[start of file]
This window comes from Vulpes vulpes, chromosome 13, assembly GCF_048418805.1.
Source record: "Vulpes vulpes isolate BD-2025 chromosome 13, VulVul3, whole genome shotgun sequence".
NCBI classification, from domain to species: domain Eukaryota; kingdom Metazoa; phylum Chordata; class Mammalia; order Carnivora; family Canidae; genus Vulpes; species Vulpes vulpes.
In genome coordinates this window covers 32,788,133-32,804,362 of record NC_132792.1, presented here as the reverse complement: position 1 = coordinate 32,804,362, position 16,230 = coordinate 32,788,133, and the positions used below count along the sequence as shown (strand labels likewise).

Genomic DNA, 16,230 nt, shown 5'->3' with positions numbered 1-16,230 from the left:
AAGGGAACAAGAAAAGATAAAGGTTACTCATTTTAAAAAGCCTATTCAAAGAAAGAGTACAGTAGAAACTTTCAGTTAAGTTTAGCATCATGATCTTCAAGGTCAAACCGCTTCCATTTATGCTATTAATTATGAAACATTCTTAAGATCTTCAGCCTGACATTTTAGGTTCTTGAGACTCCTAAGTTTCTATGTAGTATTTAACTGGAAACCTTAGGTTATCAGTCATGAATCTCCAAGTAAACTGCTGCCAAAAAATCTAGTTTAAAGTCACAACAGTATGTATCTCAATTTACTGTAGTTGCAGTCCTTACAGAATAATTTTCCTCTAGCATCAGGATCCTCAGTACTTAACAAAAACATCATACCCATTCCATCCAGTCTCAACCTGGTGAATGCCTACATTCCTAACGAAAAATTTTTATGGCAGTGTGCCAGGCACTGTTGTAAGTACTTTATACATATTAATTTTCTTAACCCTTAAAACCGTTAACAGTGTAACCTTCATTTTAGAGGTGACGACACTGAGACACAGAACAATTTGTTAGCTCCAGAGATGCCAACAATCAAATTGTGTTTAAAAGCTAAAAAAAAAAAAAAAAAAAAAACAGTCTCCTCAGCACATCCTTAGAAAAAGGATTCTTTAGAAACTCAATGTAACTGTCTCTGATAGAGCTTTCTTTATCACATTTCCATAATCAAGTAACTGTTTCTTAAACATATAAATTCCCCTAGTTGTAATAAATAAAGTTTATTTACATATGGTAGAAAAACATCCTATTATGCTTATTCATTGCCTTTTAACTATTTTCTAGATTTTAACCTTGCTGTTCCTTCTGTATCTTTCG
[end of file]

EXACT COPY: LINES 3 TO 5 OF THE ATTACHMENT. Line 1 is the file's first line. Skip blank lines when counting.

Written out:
NCBI classification, from domain to species: domain Eukaryota; kingdom Metazoa; phylum Chordata; class Mammalia; order Carnivora; family Canidae; genus Vulpes; species Vulpes vulpes.
In genome coordinates this window covers 32,788,133-32,804,362 of record NC_132792.1, presented here as the reverse complement: position 1 = coordinate 32,804,362, position 16,230 = coordinate 32,788,133, and the positions used below count along the sequence as shown (strand labels likewise).

Genomic DNA, 16,230 nt, shown 5'->3' with positions numbered 1-16,230 from the left: